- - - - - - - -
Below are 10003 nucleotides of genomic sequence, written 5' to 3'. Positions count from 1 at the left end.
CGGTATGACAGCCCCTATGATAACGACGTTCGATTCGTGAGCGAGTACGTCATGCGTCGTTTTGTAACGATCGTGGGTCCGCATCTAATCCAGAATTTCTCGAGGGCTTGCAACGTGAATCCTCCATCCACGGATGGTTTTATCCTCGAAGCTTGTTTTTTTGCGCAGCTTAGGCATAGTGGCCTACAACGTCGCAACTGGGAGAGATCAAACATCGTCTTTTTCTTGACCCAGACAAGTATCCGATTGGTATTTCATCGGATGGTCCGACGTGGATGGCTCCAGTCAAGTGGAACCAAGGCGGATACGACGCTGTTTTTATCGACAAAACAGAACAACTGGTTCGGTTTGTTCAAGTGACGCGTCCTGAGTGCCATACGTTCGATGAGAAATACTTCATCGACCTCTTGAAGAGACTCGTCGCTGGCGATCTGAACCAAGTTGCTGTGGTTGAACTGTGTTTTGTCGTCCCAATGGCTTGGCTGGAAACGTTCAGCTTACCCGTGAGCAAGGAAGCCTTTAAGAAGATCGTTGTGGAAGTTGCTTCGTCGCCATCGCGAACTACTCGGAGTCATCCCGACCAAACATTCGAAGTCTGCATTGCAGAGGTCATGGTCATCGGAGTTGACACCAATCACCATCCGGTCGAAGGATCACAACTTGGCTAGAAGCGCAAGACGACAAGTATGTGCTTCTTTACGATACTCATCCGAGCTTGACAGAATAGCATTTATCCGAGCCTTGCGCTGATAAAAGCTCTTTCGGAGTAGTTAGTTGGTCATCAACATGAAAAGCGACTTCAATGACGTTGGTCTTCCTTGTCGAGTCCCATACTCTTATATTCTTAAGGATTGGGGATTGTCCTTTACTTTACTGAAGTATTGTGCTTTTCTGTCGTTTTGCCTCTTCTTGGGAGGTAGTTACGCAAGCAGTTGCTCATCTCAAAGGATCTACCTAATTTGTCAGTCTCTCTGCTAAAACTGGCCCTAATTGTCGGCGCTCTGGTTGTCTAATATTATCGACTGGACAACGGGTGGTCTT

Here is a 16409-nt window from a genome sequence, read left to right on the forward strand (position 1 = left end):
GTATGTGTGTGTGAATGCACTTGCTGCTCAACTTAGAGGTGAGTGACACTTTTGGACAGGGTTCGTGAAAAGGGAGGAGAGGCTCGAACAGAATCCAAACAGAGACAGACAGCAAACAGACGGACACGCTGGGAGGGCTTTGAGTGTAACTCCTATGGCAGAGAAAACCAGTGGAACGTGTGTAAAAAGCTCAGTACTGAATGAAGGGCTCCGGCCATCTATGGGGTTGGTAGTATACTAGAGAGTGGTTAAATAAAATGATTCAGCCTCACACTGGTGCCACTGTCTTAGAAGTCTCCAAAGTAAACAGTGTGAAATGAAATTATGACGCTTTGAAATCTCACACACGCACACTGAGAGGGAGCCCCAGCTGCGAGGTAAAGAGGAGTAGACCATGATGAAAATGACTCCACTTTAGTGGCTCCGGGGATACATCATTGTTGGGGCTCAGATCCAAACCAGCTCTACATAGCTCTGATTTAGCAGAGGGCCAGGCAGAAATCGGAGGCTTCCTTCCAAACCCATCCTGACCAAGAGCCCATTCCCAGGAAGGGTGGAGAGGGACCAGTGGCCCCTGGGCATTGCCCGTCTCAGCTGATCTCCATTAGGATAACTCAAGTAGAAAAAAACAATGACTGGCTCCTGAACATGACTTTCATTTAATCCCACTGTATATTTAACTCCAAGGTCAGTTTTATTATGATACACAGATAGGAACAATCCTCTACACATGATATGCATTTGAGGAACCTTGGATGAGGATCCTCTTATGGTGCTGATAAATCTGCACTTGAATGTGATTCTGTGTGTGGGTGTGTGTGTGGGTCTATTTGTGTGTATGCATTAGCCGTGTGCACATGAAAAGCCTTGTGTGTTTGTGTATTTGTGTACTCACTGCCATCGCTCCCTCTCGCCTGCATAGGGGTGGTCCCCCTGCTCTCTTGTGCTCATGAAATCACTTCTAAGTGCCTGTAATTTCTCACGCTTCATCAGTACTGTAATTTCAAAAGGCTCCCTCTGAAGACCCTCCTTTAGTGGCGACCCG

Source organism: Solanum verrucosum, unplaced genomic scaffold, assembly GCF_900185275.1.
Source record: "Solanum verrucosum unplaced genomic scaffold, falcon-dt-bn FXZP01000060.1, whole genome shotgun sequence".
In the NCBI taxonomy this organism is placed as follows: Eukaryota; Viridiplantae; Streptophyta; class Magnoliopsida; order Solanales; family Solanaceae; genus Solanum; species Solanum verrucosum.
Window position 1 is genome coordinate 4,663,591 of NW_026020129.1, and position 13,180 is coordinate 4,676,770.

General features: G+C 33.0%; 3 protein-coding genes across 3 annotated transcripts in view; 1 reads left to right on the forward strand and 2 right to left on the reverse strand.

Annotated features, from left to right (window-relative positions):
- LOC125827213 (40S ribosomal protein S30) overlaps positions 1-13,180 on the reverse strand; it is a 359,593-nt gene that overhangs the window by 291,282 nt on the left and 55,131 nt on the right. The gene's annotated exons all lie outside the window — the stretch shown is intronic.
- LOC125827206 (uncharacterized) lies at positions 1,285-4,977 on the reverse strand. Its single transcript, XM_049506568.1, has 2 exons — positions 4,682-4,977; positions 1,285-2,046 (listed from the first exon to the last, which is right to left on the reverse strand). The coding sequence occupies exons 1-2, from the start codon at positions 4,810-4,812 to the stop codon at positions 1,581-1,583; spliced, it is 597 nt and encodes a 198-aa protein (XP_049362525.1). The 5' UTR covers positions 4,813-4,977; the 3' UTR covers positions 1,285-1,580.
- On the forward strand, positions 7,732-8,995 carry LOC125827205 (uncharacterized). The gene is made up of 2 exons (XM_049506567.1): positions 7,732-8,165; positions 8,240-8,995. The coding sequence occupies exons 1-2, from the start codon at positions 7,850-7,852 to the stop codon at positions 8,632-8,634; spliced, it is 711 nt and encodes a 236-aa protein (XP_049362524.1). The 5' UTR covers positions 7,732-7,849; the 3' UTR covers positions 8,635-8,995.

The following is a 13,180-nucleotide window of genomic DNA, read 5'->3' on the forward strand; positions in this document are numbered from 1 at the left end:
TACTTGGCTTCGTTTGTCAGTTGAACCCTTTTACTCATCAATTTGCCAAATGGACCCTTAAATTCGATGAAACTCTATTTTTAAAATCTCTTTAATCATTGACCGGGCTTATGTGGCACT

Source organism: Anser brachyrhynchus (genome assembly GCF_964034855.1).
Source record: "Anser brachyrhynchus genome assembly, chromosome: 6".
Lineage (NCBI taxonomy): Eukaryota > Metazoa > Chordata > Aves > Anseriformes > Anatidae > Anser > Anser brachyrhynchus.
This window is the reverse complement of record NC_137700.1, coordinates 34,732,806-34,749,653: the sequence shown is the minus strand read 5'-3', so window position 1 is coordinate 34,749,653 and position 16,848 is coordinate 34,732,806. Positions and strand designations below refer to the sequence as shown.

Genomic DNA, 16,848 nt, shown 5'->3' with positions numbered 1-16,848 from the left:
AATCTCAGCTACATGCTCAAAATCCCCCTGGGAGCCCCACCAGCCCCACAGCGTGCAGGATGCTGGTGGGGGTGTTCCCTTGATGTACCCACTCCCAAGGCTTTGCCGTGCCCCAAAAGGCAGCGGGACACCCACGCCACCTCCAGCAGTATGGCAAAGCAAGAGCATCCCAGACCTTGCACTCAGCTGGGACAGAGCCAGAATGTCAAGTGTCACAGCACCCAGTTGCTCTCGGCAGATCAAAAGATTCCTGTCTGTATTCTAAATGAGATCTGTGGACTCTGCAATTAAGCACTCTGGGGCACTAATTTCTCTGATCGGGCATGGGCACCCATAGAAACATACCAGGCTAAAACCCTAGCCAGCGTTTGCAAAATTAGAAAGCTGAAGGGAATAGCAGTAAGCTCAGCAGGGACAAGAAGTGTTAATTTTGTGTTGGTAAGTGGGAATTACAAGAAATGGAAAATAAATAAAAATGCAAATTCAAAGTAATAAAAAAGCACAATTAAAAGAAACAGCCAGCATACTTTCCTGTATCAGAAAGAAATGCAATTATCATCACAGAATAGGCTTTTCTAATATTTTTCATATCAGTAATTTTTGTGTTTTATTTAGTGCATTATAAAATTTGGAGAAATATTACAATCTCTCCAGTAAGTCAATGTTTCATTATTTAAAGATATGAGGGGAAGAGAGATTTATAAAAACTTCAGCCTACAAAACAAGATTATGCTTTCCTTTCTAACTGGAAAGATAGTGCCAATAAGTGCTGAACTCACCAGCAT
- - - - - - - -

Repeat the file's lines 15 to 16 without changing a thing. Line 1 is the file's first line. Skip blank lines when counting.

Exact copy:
TACTTGGCTTCGTTTGTCAGTTGAACCCTTTTACTCATCAATTTGCCAAATGGACCCTTAAATTCGATGAAACTCTATTTTTAAAATCTCTTTAATCATTGACCGGGCTTATGTGGCACT

Source organism: Anser brachyrhynchus (genome assembly GCF_964034855.1).